SAN DIEGO — Californians have a lot say about mandates and those who are not vaccinated.
CBS polled Californians about vaccine mandates, the rise in new cases and how it could have been prevented, and how vaccinated Californians feel about those who are not vaccinated.
Nearly twice as many Californians surveyed believe businesses should mandate vaccines for employees as those who don't.
It also found that it is not a partisan issue, four in 10 Republicans are OK with the mandates and more people are willing to use or visit such a business.
Question: Businesses: Mandate vaccines for employees? Yes: 67% No: 33%
With the Delta variant running rampant, the CBS poll found an overwhelming number of Californians say the state’s rise in cases was preventable had more people been vaccinated and taken more precautions.
Question: Recent rise in state’s coronavirus cases was: Preventable: 72% Not preventable: 28%.
There’s a dominant mix of Californians who believe there should have been more masking and social distancing in place and there needed to be more vaccinations to prevent the recent rise in COVID cases. Few Californians said there needed to be more guidance from scientists.
Question: What could have helped prevent state’s rise in coronavirus? Among those who say it was preventable: More masking/social distancing: 68% More vaccinations: 67% Slowing down re-openings: 41% Better guidance from scientists: 32%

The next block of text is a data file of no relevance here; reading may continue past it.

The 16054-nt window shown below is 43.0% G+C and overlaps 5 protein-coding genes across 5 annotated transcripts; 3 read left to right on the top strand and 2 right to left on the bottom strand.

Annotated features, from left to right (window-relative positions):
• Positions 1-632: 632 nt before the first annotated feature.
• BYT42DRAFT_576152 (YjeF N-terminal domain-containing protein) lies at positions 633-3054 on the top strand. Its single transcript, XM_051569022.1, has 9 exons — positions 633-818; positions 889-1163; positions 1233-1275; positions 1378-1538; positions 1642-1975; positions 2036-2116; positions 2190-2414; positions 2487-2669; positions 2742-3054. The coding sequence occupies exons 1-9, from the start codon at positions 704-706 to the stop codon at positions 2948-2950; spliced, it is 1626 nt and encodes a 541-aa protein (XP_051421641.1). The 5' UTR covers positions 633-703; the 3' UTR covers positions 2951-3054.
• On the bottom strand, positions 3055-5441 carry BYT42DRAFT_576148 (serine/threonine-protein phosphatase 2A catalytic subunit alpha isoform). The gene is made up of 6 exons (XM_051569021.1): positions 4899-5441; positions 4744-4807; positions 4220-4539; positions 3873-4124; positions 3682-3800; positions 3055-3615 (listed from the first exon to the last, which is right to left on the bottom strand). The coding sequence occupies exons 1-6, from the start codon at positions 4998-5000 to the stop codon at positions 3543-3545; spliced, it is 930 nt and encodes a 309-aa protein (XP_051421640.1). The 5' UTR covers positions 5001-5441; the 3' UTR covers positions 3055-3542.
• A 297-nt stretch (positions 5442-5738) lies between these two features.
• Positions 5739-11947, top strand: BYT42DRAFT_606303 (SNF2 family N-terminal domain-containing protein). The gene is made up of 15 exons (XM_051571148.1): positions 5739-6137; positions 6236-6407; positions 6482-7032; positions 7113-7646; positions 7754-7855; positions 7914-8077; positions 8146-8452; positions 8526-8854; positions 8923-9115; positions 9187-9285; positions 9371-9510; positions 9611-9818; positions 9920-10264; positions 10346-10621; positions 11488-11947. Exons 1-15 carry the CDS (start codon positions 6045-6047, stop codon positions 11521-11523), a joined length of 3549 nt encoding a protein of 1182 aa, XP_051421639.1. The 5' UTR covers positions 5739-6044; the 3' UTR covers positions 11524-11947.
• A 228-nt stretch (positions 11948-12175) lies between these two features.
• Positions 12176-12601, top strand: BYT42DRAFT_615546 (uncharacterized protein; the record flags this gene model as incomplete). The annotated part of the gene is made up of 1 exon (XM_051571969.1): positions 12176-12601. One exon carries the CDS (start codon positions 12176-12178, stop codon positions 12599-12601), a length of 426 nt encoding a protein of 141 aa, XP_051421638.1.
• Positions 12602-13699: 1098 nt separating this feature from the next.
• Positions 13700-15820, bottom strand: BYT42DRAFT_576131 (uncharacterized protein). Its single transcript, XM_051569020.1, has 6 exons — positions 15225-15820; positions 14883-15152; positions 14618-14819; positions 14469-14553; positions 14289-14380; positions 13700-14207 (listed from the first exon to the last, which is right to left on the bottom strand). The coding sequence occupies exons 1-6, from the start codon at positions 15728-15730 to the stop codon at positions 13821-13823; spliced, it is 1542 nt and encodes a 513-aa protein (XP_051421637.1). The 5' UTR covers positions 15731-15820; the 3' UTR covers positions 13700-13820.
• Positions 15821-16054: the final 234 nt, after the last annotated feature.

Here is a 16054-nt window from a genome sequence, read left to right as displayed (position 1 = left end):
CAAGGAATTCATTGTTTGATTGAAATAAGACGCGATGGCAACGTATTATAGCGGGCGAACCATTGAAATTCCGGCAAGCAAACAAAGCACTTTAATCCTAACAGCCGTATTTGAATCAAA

There was a dominant mix of responses from fully vaccinated people on what they thought of unvaccinated people.
Question: Views about unvaccinated among those fully vaccinated: Putting people like me at risk: 59% Being misled by bad information: 57% Make me upset or angry: 47% Respect their decision: 27%.
While the unvaccinated Californians tend to describe their decision as a personal health choice, those who got both shots share that sentiment but add that it’s a public health responsibility.
Support for mandates is even more prevalent among those fully vaccinated in California (which is on the higher end of state vaccination rates) and among them, support rises to the 80-plus percent range. There are far fewer who say they won't get vaccinated are not supportive.
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